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Council, family agree on timeline for Burks house

The city of Pilot Point and the Harris family gained traction on finding a solution to the question of what to do about the house at 522 East Burks Street.

Since 2014, the structure at that address has been considered by the city staff to be substandard and thus a hazard. However, the core portion of the house consists of a former African-American one-room schoolhouse that the family deeply wants to preserve.

“OK, so as I understand this from your meeting, we should probably adopt this order as substandard, then deem it historical, and then give them a time period, either 30 up to 90 days, to determine a time period for them to remove the added addition and bring it back down to the historical one-room,” Mayor Shea Dane-Patterson said.

She repeated the process with nearly verbatim language multiple times, adding in changes as needed as the discussion progressed.

The council voted that the family is required to report to Development Services Director John Taylor every 30 days about the progress of the project and will come before the council at the Jan. 27 meeting.

Between the Sept. 23 City Council meeting and Monday’s meeting, Taylor, Mayor Pro Tem Jim Porter and council member Matt McIlravy met with deceased owner Melvin Harris’ grandchildren, Alicia Stafford, Cecelia Harris and Ely Sledge Jr., which Porter described as “a very good meeting.”

“We did have a good meeting to sit down and discuss this and come up with a mutual decision,” Stafford said.

The plan they had developed was adopted by the council with minimal changes.

Once completed, the renovation project will remove any of the additions made to change the one-room school into a house, which the city can then recognize as of historic significance. That allows the city to evaluate the building more leniently than a house that is supposed to be occupied.

There will be no bathroom or running water in the building, and only bare minimum electrical work will be required. That work will need to be up to code, Taylor said.

The original structure served African-American students in what was first the Lincoln Academy that became the Oakdale School.

Leaving it in a section of town that has been traditionally an African-American neighborhood was highly important to the Harris’ descendants.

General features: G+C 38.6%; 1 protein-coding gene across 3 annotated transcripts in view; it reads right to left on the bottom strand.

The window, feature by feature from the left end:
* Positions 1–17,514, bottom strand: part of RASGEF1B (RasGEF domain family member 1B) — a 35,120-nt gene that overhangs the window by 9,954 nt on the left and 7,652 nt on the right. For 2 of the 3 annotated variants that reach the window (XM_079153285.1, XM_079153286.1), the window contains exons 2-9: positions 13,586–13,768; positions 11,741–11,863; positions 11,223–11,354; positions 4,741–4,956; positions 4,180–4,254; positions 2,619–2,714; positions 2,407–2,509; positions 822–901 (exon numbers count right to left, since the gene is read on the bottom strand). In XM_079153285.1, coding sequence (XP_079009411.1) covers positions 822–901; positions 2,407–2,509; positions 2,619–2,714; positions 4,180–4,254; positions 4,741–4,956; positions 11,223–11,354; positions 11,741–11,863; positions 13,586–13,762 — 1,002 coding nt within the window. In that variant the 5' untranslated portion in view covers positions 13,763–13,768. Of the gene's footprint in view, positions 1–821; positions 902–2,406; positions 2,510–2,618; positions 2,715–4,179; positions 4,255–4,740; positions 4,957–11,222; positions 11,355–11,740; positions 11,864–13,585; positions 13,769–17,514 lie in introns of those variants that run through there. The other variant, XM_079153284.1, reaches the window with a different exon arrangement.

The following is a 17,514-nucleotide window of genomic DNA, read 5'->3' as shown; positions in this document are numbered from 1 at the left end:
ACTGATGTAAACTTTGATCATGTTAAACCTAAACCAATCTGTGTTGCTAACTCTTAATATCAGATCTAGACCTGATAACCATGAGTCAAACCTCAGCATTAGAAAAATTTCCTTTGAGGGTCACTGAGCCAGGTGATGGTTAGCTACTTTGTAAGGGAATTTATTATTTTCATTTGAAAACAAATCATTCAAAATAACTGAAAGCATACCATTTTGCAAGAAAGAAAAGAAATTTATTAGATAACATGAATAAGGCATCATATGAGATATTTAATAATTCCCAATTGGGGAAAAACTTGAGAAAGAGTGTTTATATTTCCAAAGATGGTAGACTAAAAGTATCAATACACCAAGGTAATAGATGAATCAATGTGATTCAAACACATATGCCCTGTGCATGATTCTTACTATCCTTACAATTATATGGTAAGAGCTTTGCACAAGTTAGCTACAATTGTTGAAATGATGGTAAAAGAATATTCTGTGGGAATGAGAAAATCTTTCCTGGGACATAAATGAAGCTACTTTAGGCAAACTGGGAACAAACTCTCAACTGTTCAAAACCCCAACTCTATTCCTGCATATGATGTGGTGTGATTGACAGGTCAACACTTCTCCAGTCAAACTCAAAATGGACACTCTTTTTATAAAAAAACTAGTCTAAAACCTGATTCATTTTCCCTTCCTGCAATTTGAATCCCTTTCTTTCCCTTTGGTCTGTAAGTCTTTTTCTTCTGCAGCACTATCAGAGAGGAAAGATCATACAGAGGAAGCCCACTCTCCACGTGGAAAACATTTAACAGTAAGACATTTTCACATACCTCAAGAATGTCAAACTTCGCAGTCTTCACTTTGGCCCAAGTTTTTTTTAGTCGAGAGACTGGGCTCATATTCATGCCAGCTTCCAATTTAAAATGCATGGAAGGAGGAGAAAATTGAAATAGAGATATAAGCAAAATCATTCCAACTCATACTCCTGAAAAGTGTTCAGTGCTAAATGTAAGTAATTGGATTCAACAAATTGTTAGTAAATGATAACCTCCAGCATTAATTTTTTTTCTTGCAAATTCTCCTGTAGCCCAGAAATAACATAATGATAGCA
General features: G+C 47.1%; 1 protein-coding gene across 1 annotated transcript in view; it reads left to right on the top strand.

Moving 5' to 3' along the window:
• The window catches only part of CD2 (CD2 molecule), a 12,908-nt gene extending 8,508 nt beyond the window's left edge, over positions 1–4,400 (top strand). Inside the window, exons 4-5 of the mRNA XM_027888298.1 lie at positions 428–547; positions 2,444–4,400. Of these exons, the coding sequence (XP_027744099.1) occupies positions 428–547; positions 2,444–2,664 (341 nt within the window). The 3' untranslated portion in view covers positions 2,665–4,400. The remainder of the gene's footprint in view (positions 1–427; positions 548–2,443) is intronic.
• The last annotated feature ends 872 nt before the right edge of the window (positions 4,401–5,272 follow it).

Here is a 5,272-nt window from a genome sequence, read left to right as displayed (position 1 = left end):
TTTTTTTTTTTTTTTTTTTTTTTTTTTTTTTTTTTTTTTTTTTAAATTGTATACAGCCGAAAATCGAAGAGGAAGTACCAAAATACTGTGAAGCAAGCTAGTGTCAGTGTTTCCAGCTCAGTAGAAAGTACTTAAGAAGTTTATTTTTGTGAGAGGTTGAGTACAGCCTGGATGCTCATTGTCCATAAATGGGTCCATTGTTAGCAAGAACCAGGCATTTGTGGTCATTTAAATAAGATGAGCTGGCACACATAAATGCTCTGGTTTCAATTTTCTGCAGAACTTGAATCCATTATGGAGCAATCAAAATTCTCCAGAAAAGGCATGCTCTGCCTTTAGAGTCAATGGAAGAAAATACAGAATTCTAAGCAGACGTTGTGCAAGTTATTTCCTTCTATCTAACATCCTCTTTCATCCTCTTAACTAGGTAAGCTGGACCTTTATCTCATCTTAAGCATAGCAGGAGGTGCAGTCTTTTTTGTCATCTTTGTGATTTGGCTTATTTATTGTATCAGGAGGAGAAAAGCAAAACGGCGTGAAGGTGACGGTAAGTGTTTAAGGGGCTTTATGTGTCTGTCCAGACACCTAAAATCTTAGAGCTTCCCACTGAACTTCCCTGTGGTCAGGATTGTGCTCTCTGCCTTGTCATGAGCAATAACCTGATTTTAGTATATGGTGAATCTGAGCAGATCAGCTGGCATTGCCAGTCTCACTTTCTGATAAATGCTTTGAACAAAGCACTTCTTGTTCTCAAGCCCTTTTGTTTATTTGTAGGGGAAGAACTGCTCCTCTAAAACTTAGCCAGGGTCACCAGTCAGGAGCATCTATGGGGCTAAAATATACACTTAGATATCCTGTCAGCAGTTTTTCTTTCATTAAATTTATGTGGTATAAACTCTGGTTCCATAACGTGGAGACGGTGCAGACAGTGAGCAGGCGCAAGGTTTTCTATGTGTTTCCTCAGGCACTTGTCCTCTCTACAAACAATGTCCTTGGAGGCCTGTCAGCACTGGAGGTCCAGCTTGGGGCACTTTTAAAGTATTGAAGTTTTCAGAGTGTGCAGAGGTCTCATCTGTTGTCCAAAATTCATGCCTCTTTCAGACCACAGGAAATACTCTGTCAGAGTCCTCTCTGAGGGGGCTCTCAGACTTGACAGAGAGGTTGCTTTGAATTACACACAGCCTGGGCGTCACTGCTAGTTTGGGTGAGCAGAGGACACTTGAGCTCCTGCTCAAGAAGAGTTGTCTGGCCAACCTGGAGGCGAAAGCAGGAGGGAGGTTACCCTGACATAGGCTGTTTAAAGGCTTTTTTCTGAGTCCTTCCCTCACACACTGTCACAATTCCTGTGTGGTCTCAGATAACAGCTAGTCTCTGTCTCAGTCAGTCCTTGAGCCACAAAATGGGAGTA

“Our biggest concern is trying to keep it in the neighborhood and being on the same page,” Harris said.

She added that the family is happy to move forward and has been waiting to be able to throughout the process.

For months, the house has been surrounded by a city-funded fence because the city leaders were concerned about the security of the building. The mayor said she was concerned about the city’s liability if the fence comes down.

“The city has been made aware of the risk and liability,” Dane-Patterson said. “By the grace of God, nothing has happened, so we haven’t been held accountable for it, but if we take this fence down, it’s—”

“You’re shifting the responsibility back to the property owner now to fix it,” Messer said.

Since the fence was erected, the family has been told they could not make any alterations to the building, they said.

Because of the cost of renting the fence and because of its proximity to their grandfather’s house, the family requested being able to use orange netting as a means of securing the property instead. The council granted that after some deliberation and once city attorney Andy Messer weighed in, saying he believed that was “a reasonable alternative” to the fence.

The city also, at the family’s request, voted to waive part of the permit fees that cover indirect costs but not those associated with costs the city has to spend for outside work, similar to how it handled the request from Pilot Point ISD for the band hall expansion project.

The council committed to looking into the drainage issues along Burks Street.

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